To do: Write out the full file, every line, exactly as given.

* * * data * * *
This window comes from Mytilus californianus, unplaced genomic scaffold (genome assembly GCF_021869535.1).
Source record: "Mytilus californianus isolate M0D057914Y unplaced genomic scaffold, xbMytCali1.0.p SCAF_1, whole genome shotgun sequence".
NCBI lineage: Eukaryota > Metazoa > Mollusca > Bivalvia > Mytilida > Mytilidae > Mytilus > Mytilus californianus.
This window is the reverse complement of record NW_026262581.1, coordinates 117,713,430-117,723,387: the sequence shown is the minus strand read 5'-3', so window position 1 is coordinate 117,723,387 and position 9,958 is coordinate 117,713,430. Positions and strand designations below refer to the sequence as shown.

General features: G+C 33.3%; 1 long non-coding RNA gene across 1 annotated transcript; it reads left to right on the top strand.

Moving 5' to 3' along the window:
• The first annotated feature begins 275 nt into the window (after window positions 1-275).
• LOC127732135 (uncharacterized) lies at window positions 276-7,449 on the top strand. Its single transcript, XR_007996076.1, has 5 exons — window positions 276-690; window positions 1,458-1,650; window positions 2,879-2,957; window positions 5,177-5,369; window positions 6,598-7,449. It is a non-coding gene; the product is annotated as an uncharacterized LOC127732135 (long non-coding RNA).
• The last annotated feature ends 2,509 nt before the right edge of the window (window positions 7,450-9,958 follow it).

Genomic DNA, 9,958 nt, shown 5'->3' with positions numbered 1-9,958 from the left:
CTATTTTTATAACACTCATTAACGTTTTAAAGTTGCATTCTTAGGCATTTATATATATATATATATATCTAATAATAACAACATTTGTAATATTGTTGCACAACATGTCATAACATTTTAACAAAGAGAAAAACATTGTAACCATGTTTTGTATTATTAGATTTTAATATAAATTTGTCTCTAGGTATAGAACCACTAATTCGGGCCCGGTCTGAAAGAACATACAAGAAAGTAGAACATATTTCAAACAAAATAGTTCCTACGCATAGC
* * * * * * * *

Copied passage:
This window comes from Mytilus californianus, unplaced genomic scaffold (genome assembly GCF_021869535.1).
Source record: "Mytilus californianus isolate M0D057914Y unplaced genomic scaffold, xbMytCali1.0.p SCAF_1, whole genome shotgun sequence".
NCBI lineage: Eukaryota > Metazoa > Mollusca > Bivalvia > Mytilida > Mytilidae > Mytilus > Mytilus californianus.
This window is the reverse complement of record NW_026262581.1, coordinates 117,713,430-117,723,387: the sequence shown is the minus strand read 5'-3', so window position 1 is coordinate 117,723,387 and position 9,958 is coordinate 117,713,430. Positions and strand designations below refer to the sequence as shown.

General features: G+C 33.3%; 1 long non-coding RNA gene across 1 annotated transcript; it reads left to right on the top strand.

Moving 5' to 3' along the window:
• The first annotated feature begins 275 nt into the window (after window positions 1-275).
• LOC127732135 (uncharacterized) lies at window positions 276-7,449 on the top strand. Its single transcript, XR_007996076.1, has 5 exons — window positions 276-690; window positions 1,458-1,650; window positions 2,879-2,957; window positions 5,177-5,369; window positions 6,598-7,449. It is a non-coding gene; the product is annotated as an uncharacterized LOC127732135 (long non-coding RNA).
• The last annotated feature ends 2,509 nt before the right edge of the window (window positions 7,450-9,958 follow it).

Genomic DNA, 9,958 nt, shown 5'->3' with positions numbered 1-9,958 from the left:
CTATTTTTATAACACTCATTAACGTTTTAAAGTTGCATTCTTAGGCATTTATATATATATATATATATCTAATAATAACAACATTTGTAATATTGTTGCACAACATGTCATAACATTTTAACAAAGAGAAAAACATTGTAACCATGTTTTGTATTATTAGATTTTAATATAAATTTGTCTCTAGGTATAGAACCACTAATTCGGGCCCGGTCTGAAAGAACATACAAGAAAGTAGAACATATTTCAAACAAAATAGTTCCTACGCATAGC